How Christianity brought us the secular

How Christianity brought us the secular Jack B. Yeats, The Basin in which Pilate washed his hands (1950). Private collection © Estate of Jack B. Yeats, DACS/IVARO, 2021. Photo: NGI.
The Innocence of Pontius Pilate. How the Roman trial of Jesus shaped history

by David Lloyd Dusenbury (Hurst and Company, £25.00/€30.00)

Frank Litton

Stories we are told can win or lose wars. The Taliban’s story — David vs Goliath in a ‘holy’ war — proved more telling than the United States’ and its allies’ story of a nation to be liberalised, democratised and made fit for a globalised world.

The Taliban story hardly promises liberation. It has no place for the secular and promises rule by divine instruction in the shape of Sharia law, harshly interpreted.

The Gospel story is at the heart of Christianity. It culminates in the passion, death and resurrection of Jesus Christ. In this enlightening study, David Lloyd Dunesbury takes a central episode of the story, the trial of Jesus before Pilate, and follows its impact on how Europeans came to a view of the relationship between Church and state, between revelation and politics, completely different from that of the Taliban.

We learn how the Church developed and deployed the notion of the secular to shape its understanding of the relationship between Pope and emperor.


St Augustine laid the foundations with his meditations on Jesus’ response to Pilate: “My Kingdom is not this world”. He distinguished a ‘city of God’ from a ‘city of men’.

Christians inhabit both cities. From the perspective of the city of God, they see the dangers of the city of men with its temptations to pride and domination. While they are encouraged to move the cities closer, they know as they pray ‘thy Kingdom come’ that the gap is not theirs to close.

We hear criticism of the secular and especially ‘secularism’ from the side of the believer. We should pay more attention to criticisms from the side of politics. Jean-Jacques Rousseau is a key figure in the history of western political thought and action. His understanding of democracy had a major impact, not least on the course of the French Revolution.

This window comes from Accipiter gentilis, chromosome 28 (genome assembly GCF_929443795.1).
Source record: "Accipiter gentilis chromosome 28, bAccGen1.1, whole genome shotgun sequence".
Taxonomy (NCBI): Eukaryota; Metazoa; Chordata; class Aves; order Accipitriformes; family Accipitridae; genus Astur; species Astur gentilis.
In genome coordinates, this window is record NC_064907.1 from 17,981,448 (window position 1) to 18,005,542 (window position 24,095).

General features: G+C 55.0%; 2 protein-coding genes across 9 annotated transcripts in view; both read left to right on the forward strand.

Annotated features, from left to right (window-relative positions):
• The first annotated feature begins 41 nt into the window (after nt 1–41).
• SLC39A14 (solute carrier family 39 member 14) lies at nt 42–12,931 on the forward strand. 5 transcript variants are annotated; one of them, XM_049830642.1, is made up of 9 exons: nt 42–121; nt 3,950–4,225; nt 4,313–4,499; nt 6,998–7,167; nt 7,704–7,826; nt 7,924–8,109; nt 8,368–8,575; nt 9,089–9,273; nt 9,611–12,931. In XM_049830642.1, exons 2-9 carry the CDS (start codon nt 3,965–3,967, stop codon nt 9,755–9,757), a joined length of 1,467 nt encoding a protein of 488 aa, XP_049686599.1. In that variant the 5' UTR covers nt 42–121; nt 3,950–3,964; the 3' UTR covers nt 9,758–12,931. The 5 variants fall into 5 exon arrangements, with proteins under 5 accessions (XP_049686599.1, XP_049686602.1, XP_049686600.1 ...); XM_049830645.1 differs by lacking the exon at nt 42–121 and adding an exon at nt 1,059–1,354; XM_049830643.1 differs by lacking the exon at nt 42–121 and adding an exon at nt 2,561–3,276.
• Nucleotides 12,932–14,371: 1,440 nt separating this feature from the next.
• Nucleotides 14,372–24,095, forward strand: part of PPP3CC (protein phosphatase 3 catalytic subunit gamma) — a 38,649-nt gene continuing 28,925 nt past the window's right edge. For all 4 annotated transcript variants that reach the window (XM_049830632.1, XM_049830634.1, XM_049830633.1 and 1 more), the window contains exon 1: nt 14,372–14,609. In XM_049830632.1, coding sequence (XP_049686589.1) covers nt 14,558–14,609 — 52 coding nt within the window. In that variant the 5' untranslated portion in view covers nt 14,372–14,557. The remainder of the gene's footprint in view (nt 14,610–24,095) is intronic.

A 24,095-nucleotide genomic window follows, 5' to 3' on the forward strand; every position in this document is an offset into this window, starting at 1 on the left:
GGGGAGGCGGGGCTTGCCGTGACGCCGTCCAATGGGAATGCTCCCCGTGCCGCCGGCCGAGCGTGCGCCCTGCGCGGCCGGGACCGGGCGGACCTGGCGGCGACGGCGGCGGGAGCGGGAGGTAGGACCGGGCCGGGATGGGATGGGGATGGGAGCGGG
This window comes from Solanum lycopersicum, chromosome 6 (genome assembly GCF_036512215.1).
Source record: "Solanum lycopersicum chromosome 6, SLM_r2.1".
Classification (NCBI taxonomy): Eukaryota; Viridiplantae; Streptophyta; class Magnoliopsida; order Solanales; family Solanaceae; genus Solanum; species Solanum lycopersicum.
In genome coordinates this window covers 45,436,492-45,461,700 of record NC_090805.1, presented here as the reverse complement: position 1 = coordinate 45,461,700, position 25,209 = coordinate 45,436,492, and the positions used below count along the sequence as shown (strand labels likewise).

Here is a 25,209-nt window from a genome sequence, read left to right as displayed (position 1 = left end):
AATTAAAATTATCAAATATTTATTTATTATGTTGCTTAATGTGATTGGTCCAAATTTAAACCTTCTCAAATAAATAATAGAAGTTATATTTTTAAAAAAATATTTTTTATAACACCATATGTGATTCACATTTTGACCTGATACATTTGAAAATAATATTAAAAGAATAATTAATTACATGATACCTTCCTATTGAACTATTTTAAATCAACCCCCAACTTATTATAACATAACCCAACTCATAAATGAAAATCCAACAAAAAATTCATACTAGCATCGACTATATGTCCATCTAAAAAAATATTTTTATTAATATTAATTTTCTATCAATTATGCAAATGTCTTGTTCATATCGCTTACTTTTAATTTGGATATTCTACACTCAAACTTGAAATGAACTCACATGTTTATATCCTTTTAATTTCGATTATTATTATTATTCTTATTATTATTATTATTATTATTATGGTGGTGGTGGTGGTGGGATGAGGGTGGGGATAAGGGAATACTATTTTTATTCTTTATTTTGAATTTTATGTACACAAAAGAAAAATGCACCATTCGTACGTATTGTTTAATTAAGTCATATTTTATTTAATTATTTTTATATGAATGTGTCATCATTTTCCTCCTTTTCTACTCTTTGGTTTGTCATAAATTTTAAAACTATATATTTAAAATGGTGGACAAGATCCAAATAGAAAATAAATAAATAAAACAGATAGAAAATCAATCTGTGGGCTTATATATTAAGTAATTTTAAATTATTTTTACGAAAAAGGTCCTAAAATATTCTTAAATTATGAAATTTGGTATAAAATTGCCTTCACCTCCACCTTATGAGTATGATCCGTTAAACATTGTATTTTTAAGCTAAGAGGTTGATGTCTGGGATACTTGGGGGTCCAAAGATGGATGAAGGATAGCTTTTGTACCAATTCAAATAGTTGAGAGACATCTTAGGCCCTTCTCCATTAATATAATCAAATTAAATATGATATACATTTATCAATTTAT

The distinction between a kingdom in the here and now, and a kingdom ‘not of this world’ divides loyalty, he tells us, and weakens the former. As Mr Dunesbury reminds us, he writes in the Social Contract, perhaps his most influential contribution, “Mohammed had very sound views, he tied his political system together well, and as long as the form of this government subsisted under his successors, the Caliphs, the government was completely unified, and good for that reason”.

History is clear: the political temptation to dissolve the secular and endow states with a quasi-religious mystique delivers calamitous consequences.

Mr Dusenbury’s wide erudition that stretches from ancient history to the political philosophies of Hobbes and Rousseau masters the complexities of the story, while his elegant, lucid prose guides the general reader through them.

We learn, for instance, how prejudice shapes interpretation. Mr Dusenbury traces the efforts to downplay the role of the trial before Pilate as the focus was placed on the role of the Jews. This distracts attention from the political and legal dimension, while giving the religious dimension an entirely unjustified anti-Semitic slant.

Recent times have seen a number of books — I think especially of Larry Siedentop’s Inventing the Individual: The Origins of Western Liberalism and Tom Holland’s Dominion — that trace Europe’s liberal democratic order with its respect for human dignity, the rule of law, and human rights to its roots in Christianity.


It is a more convincing story than the melodrama that tells how the power of reason took on the evils of superstition and authoritarianism inherent in religion and won, delivering enlightenment to all.

Of course, it is also a more complicated story. It has to be given the consequences of original sin that are much in evidence throughout. David Lloyd Dusenbury gives us an important chapter in this story. As Europe becomes post-Christian, how much of its political culture will survive the cutting off of its roots?